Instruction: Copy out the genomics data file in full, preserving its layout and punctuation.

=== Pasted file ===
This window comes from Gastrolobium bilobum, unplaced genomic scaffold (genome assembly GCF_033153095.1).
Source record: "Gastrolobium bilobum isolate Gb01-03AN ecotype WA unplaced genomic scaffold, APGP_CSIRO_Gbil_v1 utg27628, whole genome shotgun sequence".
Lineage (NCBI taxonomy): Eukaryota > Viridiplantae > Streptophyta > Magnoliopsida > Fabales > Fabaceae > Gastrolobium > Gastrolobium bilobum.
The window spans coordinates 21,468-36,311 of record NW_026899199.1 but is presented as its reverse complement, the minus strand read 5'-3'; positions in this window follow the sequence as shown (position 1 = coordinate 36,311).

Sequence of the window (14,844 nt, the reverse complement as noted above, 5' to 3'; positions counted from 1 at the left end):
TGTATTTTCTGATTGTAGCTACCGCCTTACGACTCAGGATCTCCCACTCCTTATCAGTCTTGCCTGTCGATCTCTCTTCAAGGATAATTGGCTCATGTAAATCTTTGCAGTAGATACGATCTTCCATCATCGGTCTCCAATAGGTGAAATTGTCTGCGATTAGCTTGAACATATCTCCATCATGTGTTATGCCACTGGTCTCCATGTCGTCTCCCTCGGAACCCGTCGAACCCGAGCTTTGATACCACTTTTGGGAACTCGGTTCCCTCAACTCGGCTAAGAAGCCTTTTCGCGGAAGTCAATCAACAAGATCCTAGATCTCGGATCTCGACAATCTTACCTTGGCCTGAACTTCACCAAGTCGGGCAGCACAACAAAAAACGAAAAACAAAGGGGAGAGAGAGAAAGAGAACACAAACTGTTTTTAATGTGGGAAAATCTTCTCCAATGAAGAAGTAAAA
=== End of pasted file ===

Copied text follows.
This window comes from Gastrolobium bilobum, unplaced genomic scaffold (genome assembly GCF_033153095.1).
Source record: "Gastrolobium bilobum isolate Gb01-03AN ecotype WA unplaced genomic scaffold, APGP_CSIRO_Gbil_v1 utg27628, whole genome shotgun sequence".
Lineage (NCBI taxonomy): Eukaryota > Viridiplantae > Streptophyta > Magnoliopsida > Fabales > Fabaceae > Gastrolobium > Gastrolobium bilobum.
The window spans coordinates 21,468-36,311 of record NW_026899199.1 but is presented as its reverse complement, the minus strand read 5'-3'; positions in this window follow the sequence as shown (position 1 = coordinate 36,311).

Sequence of the window (14,844 nt, the reverse complement as noted above, 5' to 3'; positions counted from 1 at the left end):
TGTATTTTCTGATTGTAGCTACCGCCTTACGACTCAGGATCTCCCACTCCTTATCAGTCTTGCCTGTCGATCTCTCTTCAAGGATAATTGGCTCATGTAAATCTTTGCAGTAGATACGATCTTCCATCATCGGTCTCCAATAGGTGAAATTGTCTGCGATTAGCTTGAACATATCTCCATCATGTGTTATGCCACTGGTCTCCATGTCGTCTCCCTCGGAACCCGTCGAACCCGAGCTTTGATACCACTTTTGGGAACTCGGTTCCCTCAACTCGGCTAAGAAGCCTTTTCGCGGAAGTCAATCAACAAGATCCTAGATCTCGGATCTCGACAATCTTACCTTGGCCTGAACTTCACCAAGTCGGGCAGCACAACAAAAAACGAAAAACAAAGGGGAGAGAGAGAAAGAGAACACAAACTGTTTTTAATGTGGGAAAATCTTCTCCAATGAAGAAGTAAAA